In the past I have tried to re-invent this part of the route by diverting to the duck pond then into Grange Loan and along to the Halls. Although shorter on paper, it is not a preferable option as the longer route is faster: it pays out the descent over more ground. Over Minto St and along to Pollock Halls. Its definitely a quicker line through here to the famous turnstile (welded shut), although Alan wasn't recommending it at the start briefing as the line (from the turnstile) crosses the Walk for Life routes more times than the road does. I nipped ahead of 2 Challengers to limbo through the bent teeth of the turnstile then tried to pick up the pace for the last big hill. I overtook Rachel B then began the horrible prospect of the big sleeper steps up the haunch of the beast. I must check out the Gutted Haddie route some time as I saw Chris heading that way and while I think it may be more direct I suspect on tired legs the usual option is safer. Alex O has a fast route also – its difficult to know whether it is very different from the one I follow, although he does spend a lot of time running that hill. (He had a great run today despite his traditional spate of misfortunes – running into a dog walker and long-lead-dog, then losing his card and keys.)
Alex hiding his keys in the long grass.
After a long sweat up that hill I was pleased to clip my number then launch into the downhill. There was someone just behind gave me points for a slide and partial drop with one-handed recovery, then they followed me for a fair bit of the descent. This encouraged a pace greater than the one I had in mind and I did wonder about the chances of inducing cramp. I could feel snakes of cramp swirling around the backs of my calves at crampy central, but managed to avoid a full blown episode by reducing pace and running with short Donald Duck strides trying to point my toes up in my shoes, all the time shouting COMING THROUGH at the Race for Pink plodders who now formed (with their spectators) a crowd of about 500 around the bit of road I was trying to get through. I could see Gabriele (still third from last week) up ahead, who was also a bit Donald Ducked. I overtook (purely in case he didn't know the way) and ran along the road to the steps that go up to Regents Road. (Shery gave me a good cheer around the Parliament Building.) I could see Corstorphine Chris doing a mixed walk/run up the steps but he looked too steady to make a move on. Sure enough he kept the pace going and we stayed in that order over the line.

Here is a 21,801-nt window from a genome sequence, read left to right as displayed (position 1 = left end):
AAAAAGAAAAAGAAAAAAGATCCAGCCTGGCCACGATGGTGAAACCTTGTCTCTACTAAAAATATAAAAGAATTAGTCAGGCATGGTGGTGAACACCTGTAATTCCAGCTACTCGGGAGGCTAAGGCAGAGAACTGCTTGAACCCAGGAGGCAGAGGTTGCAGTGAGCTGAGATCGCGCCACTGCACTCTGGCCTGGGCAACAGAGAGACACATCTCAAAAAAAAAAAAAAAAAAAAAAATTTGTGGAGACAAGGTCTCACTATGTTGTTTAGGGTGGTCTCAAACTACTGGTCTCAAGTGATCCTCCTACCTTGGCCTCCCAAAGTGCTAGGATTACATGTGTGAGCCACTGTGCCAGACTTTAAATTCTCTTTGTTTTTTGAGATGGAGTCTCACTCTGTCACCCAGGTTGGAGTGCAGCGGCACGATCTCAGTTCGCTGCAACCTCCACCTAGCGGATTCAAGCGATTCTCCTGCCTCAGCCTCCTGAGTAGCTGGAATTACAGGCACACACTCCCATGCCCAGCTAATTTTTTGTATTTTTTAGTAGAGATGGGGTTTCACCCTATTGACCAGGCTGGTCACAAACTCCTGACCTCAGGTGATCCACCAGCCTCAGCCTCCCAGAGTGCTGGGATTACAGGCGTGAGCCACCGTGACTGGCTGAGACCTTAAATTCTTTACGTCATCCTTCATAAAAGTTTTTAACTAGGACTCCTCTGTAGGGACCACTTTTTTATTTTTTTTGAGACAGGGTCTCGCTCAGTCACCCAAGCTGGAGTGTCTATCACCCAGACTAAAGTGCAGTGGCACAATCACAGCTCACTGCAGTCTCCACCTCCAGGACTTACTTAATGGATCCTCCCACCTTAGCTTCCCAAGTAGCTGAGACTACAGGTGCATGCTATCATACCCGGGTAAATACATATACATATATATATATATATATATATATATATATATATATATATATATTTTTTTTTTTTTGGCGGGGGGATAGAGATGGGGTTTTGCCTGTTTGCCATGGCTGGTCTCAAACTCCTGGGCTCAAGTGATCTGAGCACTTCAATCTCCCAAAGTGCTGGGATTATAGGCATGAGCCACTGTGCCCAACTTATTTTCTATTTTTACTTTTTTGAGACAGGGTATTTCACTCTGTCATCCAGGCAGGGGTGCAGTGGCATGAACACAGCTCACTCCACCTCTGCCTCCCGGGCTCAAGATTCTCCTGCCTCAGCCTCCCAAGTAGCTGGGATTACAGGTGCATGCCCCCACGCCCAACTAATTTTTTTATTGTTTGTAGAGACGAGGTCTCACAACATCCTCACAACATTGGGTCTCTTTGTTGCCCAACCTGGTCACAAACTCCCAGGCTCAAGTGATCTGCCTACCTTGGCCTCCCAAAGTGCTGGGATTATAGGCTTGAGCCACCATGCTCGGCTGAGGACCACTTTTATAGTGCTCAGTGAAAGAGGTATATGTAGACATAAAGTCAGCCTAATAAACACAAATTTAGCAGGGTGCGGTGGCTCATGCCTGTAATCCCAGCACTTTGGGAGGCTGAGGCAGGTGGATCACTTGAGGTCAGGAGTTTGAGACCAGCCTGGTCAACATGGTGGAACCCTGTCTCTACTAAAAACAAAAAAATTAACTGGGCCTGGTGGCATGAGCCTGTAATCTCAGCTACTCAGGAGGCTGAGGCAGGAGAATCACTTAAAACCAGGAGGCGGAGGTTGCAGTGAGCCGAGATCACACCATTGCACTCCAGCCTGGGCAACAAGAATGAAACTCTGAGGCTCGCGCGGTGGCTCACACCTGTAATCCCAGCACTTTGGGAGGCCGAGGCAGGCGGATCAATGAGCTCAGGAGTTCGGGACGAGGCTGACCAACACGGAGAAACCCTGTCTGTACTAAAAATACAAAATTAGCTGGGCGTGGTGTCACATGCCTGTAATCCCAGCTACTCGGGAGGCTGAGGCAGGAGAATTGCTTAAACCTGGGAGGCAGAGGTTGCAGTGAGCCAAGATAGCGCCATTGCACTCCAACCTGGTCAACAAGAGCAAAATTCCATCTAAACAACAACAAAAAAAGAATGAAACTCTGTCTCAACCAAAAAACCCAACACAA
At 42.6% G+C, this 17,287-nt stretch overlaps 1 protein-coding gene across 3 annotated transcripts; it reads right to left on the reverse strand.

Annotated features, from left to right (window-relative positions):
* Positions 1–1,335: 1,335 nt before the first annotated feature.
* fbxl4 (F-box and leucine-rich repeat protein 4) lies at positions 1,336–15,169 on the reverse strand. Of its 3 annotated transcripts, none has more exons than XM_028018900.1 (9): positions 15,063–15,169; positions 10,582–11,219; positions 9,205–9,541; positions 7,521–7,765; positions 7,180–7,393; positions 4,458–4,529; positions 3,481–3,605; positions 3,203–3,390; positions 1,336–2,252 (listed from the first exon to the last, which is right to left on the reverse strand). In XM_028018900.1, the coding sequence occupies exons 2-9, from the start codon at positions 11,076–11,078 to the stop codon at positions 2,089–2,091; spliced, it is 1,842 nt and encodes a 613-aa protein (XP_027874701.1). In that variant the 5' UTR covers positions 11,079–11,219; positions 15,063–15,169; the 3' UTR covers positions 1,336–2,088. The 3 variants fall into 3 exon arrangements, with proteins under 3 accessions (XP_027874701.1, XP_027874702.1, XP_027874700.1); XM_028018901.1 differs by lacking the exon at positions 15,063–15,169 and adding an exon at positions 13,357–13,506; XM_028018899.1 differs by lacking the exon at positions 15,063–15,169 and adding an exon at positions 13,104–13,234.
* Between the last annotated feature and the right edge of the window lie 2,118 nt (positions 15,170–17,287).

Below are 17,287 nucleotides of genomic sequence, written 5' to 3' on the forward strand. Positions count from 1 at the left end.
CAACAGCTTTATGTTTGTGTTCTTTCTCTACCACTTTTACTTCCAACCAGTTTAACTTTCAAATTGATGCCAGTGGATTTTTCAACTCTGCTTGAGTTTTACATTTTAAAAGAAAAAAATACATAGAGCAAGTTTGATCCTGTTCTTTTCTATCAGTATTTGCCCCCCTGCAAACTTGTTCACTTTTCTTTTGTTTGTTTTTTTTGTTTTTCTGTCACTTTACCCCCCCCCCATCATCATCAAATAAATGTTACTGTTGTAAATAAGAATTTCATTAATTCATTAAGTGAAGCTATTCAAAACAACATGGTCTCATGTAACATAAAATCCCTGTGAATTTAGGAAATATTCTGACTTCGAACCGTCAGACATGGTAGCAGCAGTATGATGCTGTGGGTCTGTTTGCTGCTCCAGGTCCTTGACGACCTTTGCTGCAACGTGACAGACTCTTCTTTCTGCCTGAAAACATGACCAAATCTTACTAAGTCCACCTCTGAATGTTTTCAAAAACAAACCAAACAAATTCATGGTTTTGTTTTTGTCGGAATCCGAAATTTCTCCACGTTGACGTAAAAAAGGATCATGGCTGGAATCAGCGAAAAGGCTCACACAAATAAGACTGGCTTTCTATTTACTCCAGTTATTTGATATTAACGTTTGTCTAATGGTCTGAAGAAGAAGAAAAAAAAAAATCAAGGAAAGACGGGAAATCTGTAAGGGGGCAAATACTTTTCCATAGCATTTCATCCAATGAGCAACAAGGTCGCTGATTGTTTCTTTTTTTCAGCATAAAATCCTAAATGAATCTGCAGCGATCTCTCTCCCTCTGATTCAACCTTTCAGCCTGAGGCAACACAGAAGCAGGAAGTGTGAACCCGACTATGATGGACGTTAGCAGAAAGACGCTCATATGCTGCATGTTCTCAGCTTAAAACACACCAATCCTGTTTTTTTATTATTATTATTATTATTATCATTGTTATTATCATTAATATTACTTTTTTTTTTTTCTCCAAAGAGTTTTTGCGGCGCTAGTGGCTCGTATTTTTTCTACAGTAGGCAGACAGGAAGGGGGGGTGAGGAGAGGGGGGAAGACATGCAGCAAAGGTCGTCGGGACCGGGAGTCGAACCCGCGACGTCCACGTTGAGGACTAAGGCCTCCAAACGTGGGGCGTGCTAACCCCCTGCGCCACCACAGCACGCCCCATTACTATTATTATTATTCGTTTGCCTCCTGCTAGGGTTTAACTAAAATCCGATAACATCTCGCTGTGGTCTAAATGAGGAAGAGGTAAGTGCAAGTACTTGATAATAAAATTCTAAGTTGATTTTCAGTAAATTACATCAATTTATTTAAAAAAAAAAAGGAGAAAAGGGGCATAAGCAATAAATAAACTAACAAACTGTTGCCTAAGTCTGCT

I heard Alan Lawson say first over fifty as I finished. Lucky day! My Garmin distance was 14.3 and apart from an extra few yards bushwacking on Corstorphine Hill I think that today was a close-to-optimum route choice – nearly identical to the archived photo report Scott, Graham and I did in 2008. [Mary upon reading this reminded me I have the Garmin on auto pause and the time was 1.50 suggesting 4 minutes of distance unrecorded either standing at clipping checkpoints or walking up steep hills unrecorded. This would point to the course being slightly longer than the 14.3 recorded miles. Mary recorded 14.6m]
Ross - first
Jenny - first
Jenny MacLean finished first lady and surprisingly never caught me. (She didn't risk the Pollock Halls maze.) Amanda was second lady. Kathy was second in her age group and with Mel they won the newly installed Ladies Team Prize! Ross Houston was over 4 minutes ahead of number 2. Corstorphine won the Men's Team prize with Sporty Porty a creditable fifth, George S and Graham H both having good runs, Graham doing a pb and well under the 2 hrs.
Ladies Team Prize
Male vet prize
It's that Bill Gauld again
Kathy - second f45
I got the first 50 trophy (there is no m40 award because so many of the top runners are in this age group) and was pleased to see Willie J's name from a couple of years ago on it. It was my second fastest 7 Hills although the conditions and route were near perfect. I enjoyed it even more than I remembered and it was already one of the best runs in the calendar. Big thanks to Alan Lawson who carries most of the monster organisation on his own shoulders and was still looking relaxed at kick off. Despite the blood, the injuries, getting lost on the unmarked course and the sunstroke, I didn't hear any complaints. Just loads of cheerful runners.
And afterwards I had a quick chat with Neil (from the old days!) and look forwards going for a run with him down near Peebles in his neck of the woods. Happy days!
Results and website here
Results and website here
Not so much Race for Life as run for your life.